Supporting free enterprise
The way that Collamore views the “Free Enterprise” campaign is two-fold. First, it will function as a major communications effort that will remind the public and policymakers about the role that free enterprise has played in the US. The initiative will also shape how the Chamber communicates and will be integrated into its day-to-day work.
 
“We're going to take the infrastructure of the Chamber and ensure that all the capabilities and assets that we have spend a portion of their time and energy on this higher-level message about free enterprise,” he says.
 
Part of the focus will be on small businesses, as the Chamber works to position itself away from its reputation of only supporting Big Business, and how to tap into the grassroots network of millions of members.
 
“A critical role he's played is just having a vision for the campaign,” says Freeman. “The political and economic environment is drastically different. This campaign will help align the mission and work the Chamber does behind a very positive, constructive cause.”
 
The campaign will include a speaker's bureau of entrepreneurs and successful business people who will speak out in support of free enterprise, says Collamore. They will be used as ambassadors to give speeches to the public and media interviews nationwide.
 
With the time he spent in the Reagan and H. W. Bush administrations, as well as 15 years of experience at the Altria Group, Collamore is well positioned to be a strategist for the “Free Enterprise” campaign.
 
“Tom has a rare combination of being able to think very strategically when it comes to public policy and communications and develop an effective strategy, as well as being very capable of the execution and implementation of a strategy,” says Craig Fuller, who has known Collamore since 1981.
 
Fuller, now the president of the Aircraft Owners and Pilots Association, worked with Collamore in both the Reagan and H. W. Bush administrations, as well as at the Philip Morris Company.
 
“The fact that he has high-level business experience inside a major consumer-products corporation, as well as political experience at the White House, helps him understand how to translate public policy issues so that the business community understands,” says Fuller. “With business issues, he can communicate in ways that policymakers understand.”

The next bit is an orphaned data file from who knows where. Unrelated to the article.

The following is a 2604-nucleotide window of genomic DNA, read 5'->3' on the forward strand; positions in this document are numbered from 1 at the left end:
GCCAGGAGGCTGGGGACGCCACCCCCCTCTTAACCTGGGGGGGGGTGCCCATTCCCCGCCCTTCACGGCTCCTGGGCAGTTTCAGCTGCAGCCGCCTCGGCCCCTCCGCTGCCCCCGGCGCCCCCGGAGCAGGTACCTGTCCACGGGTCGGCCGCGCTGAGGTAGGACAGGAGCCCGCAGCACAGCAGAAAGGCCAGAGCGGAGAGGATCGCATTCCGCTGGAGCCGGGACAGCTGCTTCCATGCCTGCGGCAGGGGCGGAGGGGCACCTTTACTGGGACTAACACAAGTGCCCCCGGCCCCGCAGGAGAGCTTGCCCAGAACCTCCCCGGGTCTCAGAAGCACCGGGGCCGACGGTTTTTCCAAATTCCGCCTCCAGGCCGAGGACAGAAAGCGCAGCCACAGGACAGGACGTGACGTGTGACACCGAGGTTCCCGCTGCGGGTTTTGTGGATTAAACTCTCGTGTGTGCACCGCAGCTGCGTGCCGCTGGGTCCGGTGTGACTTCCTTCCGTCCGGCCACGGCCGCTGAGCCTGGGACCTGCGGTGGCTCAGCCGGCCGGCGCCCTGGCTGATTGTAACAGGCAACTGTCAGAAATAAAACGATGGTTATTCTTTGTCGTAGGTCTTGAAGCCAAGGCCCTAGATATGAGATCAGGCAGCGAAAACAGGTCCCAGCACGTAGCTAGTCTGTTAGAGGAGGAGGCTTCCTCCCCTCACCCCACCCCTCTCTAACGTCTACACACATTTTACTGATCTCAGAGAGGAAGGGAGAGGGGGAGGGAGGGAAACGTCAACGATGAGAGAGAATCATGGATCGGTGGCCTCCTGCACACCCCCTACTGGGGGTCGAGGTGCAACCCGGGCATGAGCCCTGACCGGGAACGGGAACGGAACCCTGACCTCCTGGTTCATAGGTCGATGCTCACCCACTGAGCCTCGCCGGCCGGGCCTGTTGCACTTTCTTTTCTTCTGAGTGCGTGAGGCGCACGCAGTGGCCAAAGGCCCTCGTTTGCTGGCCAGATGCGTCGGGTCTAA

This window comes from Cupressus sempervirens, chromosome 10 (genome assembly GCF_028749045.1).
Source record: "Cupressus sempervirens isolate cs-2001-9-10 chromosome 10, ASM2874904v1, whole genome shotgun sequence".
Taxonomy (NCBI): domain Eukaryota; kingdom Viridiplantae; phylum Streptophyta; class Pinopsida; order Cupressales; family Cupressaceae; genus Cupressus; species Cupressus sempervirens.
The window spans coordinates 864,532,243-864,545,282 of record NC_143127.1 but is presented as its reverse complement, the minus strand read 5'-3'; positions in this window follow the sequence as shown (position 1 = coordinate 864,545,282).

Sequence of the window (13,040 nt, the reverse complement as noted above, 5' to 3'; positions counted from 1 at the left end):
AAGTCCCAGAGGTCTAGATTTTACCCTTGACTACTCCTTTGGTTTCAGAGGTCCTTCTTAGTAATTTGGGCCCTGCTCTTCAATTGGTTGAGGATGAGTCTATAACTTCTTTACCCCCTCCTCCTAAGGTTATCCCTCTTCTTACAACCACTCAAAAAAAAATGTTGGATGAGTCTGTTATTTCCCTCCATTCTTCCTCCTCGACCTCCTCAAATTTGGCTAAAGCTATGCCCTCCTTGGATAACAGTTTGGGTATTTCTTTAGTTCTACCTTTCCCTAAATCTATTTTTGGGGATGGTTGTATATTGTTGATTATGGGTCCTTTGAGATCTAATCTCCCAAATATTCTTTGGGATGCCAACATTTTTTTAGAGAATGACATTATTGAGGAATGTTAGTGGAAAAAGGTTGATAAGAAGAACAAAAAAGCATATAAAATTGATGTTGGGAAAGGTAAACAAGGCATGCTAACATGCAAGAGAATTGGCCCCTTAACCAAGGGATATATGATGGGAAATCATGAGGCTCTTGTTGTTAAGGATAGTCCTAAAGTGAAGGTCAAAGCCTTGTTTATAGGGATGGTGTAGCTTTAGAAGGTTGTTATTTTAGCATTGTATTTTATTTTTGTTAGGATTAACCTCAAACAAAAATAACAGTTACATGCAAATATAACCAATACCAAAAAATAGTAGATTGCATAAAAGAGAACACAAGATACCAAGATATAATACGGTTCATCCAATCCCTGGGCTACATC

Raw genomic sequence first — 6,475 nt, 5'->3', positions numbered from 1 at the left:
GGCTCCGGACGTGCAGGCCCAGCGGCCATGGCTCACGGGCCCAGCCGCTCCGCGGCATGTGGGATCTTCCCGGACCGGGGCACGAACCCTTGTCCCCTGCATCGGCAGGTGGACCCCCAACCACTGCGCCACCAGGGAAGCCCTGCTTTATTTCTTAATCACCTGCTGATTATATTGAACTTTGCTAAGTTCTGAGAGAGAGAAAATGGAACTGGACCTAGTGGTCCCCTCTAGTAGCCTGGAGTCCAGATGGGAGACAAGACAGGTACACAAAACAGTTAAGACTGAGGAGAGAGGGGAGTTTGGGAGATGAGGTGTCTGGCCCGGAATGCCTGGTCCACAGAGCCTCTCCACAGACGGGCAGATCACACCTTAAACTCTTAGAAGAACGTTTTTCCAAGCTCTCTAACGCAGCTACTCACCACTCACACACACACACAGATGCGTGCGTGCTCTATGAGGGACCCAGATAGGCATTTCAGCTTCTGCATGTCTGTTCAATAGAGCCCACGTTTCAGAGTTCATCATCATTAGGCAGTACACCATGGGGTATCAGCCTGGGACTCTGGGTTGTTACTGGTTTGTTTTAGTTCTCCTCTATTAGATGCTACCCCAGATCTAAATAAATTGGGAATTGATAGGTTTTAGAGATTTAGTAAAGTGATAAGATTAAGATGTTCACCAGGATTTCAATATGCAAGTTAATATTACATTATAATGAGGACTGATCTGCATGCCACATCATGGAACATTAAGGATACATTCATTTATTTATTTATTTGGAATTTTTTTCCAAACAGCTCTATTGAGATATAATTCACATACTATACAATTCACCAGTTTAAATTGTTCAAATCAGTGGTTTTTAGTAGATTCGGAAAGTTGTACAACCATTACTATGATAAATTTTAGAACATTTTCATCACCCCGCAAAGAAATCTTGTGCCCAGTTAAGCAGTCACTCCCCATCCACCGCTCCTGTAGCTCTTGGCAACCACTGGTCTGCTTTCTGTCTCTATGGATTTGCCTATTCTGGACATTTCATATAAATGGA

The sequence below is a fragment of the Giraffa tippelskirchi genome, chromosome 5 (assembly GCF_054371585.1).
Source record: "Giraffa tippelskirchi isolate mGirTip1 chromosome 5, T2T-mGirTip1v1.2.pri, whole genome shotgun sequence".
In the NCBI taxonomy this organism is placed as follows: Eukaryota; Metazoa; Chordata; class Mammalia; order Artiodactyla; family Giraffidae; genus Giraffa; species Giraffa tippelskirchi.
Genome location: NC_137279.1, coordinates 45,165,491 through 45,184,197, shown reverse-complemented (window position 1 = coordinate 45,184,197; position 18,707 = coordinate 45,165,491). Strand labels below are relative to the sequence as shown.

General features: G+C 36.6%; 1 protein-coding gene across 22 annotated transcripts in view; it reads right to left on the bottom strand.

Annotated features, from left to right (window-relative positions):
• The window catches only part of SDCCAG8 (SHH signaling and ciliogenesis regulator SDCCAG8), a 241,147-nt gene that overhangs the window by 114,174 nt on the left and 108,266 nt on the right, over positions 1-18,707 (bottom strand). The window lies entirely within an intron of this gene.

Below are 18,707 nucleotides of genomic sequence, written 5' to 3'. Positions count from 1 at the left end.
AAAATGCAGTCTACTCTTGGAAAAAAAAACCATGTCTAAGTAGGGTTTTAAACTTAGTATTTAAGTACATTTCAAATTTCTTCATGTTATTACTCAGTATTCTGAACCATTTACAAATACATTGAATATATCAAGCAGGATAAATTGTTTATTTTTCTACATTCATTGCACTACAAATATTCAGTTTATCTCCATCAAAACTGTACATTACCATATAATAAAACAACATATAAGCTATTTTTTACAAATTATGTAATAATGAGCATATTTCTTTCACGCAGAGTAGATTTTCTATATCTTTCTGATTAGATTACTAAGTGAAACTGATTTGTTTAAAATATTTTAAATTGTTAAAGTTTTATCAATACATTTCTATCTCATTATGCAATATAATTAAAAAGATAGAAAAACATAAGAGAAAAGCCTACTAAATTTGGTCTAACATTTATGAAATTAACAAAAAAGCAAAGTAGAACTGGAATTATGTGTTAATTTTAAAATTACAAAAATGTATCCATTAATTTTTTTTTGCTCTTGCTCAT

Collamore didn't plan for a communications career. He graduated from Drew University and planned to attend law school when Malcolm Baldrige, then the Secretary of Commerce, asked Collamore to work with him.
 
He recalls: “Mr. Baldrige said, ‘Neither one of us knows anything about Washington. Why don't we go figure it out together?'”
 
He spent 12 years in DC, eventually serving as the assistant secretary of commerce and chief of staff and gaining exposure to communications issues, before becoming VP of corporate public affairs at Philip Morris Company, which at the time owned Kraft Foods, Philip Morris, and Miller Brewing.
 
Collamore was named the project director of the rebranding to Altria Group. He says that branding process and dealing with public affairs issues at the world's largest tobacco company furthered his understanding of communications and transparency.
 
“My corporate experience gives me some insight into what it takes to get the attention of corporate leaders and business folks, to get them to understand that something important and vital is involved,” he notes. “Every step along the way of coming to the Chamber was a piece of the preparation for taking on leadership of what I think is the best communications shop in Washington.” 
  
October 2007-present
US Chamber of Commerce, SVP of communications and strategy and counselor to the president

June 2007-September 2007
Friends of Fred Thompson, chief operating officer

Sept. 1992-June 2007
Philip Morris Company/Altria Group, VP of corporate public affairs

January 1989-August 1992
US Department of Commerce, various positions

April 1985-January 1989
The White House, assistant to Vice President George H. W. Bush